Acoustic imaging reveals new detail of lost town
Off the coast of the Dunwich in Suffolk lies half a medieval town long since abandoned to the encroaching sea. Despite many diver and sonar surveys, the extent and detail of the well-known site are still unknown as poor visibility frustrates its study.
In June 2010, acoustic imaging technology was introduced to archaeological survey of the site, revealing hitherto unknown detail of the underwater remains.
Hidden secrets from the past
The site of the sunken town of Dunwich has been the subject of debate for several centuries and the question of how much of the ancient capital of East Anglia remains just off the coast has been the subject of countless diving and archaeology projects. Since the 1300’s, historic buildings have been lost to the relentless encroachment of the North Sea but attempts to gain any detailed view of what lies beneath the water, the silt and the sand off the coast have been frustrated by the poor visibility near the seabed.
Tidal and wave currents keep fine sediments from the seabed in suspension, causing the very poor visibility within lower metres of the seawater that limits diving and hampers archaeological survey. This is a particular problem off Dunwich because the site is dispersed over the seabed and many of the remains are fragmentary.
Conventional optical systems generate blank screens in such conditions and the industry has turned to sonar imaging as an alternative. Modern side scan sonar and multi-beam echo sounders have located and visualised the site but the resolution is limited and the images lack the detail needed to differentiate carved stonework or building materials from naturally occurring geological formations.
Although considerable advances in side scan sonar and multibeam echo sounders have enabled detection and visualisation of wrecks and sea floor sediments, these are still limited by resolution. Diver survey is still required to identify targets where the remains are not discrete wrecks.
Advanced technology gave results
In June 2010, a team working with the BBC and MacArtney Underwater Technology employed new technology to examine the Dunwich site. Marine Archaeology Professor, David Sear, based at the University of Southampton’s School of Geography teamed up with divers including Andy Rose from the diving instructor company, Learn Scuba, based in Lowestoft, and enlisted the help of sonar imaging expert, Mike Sawkins from the MacArtney Underwater Technology Group. They deployed a special sonar camera, the diver held (or DH) DIDSON.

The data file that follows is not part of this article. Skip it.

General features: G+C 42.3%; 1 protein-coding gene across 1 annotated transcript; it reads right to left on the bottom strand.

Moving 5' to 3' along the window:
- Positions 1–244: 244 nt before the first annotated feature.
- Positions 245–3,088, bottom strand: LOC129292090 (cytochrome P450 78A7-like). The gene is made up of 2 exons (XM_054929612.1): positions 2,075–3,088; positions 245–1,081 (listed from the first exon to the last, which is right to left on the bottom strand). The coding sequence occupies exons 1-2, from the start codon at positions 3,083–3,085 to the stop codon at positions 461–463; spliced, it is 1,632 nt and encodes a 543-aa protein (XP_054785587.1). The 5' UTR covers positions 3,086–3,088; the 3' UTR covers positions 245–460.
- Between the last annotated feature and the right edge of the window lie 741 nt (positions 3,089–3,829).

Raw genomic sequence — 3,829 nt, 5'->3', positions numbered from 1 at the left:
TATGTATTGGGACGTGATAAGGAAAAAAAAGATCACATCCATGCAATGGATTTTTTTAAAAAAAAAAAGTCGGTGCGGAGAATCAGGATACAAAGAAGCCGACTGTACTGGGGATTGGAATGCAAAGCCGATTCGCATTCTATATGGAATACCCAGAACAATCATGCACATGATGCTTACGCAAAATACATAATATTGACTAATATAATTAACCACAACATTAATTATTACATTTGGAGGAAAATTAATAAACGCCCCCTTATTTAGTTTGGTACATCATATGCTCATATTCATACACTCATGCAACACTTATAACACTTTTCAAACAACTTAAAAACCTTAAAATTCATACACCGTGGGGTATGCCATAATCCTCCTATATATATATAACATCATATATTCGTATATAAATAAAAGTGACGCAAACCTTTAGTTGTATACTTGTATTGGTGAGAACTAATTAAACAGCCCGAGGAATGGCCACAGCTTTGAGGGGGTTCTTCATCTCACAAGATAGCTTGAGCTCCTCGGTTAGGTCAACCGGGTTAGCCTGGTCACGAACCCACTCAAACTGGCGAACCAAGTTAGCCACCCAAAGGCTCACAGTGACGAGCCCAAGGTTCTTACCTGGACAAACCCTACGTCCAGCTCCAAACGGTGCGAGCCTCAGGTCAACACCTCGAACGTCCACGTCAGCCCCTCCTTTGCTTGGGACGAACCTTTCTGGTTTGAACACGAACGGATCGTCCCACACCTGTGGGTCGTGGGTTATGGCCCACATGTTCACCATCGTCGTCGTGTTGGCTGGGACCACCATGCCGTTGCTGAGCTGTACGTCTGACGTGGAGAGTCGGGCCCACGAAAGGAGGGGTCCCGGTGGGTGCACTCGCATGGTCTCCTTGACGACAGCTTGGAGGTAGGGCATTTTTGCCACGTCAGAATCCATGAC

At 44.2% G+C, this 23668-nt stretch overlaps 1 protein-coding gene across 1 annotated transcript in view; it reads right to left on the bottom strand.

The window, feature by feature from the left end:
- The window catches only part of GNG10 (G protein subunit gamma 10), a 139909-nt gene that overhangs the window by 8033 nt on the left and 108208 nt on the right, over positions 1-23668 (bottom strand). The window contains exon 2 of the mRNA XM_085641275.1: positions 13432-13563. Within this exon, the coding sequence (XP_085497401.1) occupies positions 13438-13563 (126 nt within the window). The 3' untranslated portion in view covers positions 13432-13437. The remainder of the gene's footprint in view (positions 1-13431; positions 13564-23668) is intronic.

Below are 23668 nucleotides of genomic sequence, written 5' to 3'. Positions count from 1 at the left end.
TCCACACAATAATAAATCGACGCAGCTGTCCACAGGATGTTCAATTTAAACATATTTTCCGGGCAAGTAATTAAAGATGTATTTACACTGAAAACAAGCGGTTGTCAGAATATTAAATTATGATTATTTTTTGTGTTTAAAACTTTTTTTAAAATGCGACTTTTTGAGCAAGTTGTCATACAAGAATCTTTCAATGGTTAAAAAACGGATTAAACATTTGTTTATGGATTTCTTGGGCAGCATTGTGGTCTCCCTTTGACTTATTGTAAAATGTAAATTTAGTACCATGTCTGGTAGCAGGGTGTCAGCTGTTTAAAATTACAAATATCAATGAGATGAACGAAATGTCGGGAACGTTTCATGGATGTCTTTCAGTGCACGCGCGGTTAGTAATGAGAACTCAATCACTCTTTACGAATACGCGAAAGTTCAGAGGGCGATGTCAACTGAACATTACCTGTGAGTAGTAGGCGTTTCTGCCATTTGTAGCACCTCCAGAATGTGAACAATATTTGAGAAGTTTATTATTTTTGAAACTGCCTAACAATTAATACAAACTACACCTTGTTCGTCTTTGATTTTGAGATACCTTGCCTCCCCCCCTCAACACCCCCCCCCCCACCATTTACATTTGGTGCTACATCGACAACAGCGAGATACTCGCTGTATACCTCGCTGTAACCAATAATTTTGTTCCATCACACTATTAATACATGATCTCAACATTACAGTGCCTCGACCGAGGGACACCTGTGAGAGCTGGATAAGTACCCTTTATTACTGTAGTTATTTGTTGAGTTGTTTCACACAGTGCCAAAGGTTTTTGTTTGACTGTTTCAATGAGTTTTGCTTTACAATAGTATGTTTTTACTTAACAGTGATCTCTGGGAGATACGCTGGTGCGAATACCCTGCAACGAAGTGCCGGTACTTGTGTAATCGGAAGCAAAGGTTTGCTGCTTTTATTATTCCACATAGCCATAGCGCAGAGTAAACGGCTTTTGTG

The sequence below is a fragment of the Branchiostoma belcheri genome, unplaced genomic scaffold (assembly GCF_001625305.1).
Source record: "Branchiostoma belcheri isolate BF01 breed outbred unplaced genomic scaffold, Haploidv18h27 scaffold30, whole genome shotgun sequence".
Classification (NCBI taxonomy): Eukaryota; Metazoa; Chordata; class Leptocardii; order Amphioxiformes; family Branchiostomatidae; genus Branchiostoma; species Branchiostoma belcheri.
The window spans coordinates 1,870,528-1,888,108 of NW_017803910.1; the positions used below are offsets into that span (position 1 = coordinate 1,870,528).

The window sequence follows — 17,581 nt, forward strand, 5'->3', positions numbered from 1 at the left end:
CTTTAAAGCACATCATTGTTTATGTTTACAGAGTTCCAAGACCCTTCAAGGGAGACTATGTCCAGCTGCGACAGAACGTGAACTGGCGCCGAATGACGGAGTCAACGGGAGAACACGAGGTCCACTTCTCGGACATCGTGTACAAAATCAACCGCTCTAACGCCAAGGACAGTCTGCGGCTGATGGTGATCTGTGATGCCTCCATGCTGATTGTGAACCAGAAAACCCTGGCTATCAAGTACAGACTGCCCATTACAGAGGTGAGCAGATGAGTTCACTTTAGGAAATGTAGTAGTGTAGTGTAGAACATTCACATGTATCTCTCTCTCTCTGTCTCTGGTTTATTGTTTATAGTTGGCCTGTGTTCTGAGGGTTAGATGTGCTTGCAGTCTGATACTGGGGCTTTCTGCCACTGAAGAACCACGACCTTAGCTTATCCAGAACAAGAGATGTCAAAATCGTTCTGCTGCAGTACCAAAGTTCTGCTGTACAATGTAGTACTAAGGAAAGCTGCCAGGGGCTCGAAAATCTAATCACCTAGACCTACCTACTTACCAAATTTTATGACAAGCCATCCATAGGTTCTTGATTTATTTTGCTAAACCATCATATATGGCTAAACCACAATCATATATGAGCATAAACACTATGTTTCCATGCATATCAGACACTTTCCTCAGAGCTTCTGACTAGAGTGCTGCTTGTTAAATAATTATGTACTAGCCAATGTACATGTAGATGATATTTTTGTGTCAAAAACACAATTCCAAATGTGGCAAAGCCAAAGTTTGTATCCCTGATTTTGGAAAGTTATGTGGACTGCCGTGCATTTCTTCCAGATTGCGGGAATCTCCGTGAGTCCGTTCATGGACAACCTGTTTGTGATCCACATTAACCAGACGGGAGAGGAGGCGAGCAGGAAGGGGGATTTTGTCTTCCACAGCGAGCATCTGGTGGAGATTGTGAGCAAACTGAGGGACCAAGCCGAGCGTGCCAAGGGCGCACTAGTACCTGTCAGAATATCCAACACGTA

Each diver clipped onto a shot line which had been previously positioned over the ruins using GPS navigation and side scan sonar data. The divers could then undertake circular sweeps of the sea bed around the shot line, gradually increasing their radius of survey. A set of data was taken hanging over the ruins at a distance of between 8-15 metres and the second set for close up visualisation at 1-5 metres within the ruins.
The combination of high frequencies, acoustic lenses and very narrow beams increased the image detail and gave archaeologists greater detail of the site than ever before available:
"The DIDSON diver held system enabled us to see for the first time the worked and rubble masonry on the seabed from the ruins of St Katherines Chapel and St Nicholas Church lost to the sea in c.1550 and 1480 respectively. This ability starts to open up the options for marine archaeology in near shore shallow turbid waters around coasts,” explained Professor Sear from the University of Southampton’s School of Geography
Changing underwater archaeology
Recent surveys of the coastline of the UK have highlighted the extent of non-wreck marine archaeology associated with buildings and settlements that to date are unprotected by law and largely unexplored. Such areas are often subject to development and as such require effective techniques for assessing heritage and archaeology as part of development control and planning.
This field trial, which was the first ever use of the DIDSON imaging system for non-wreck marine archaeology, could change the way archaeologists examine offshore sites where visibility is low, especially where the coastline is silted by rivers or eroded away by the sea.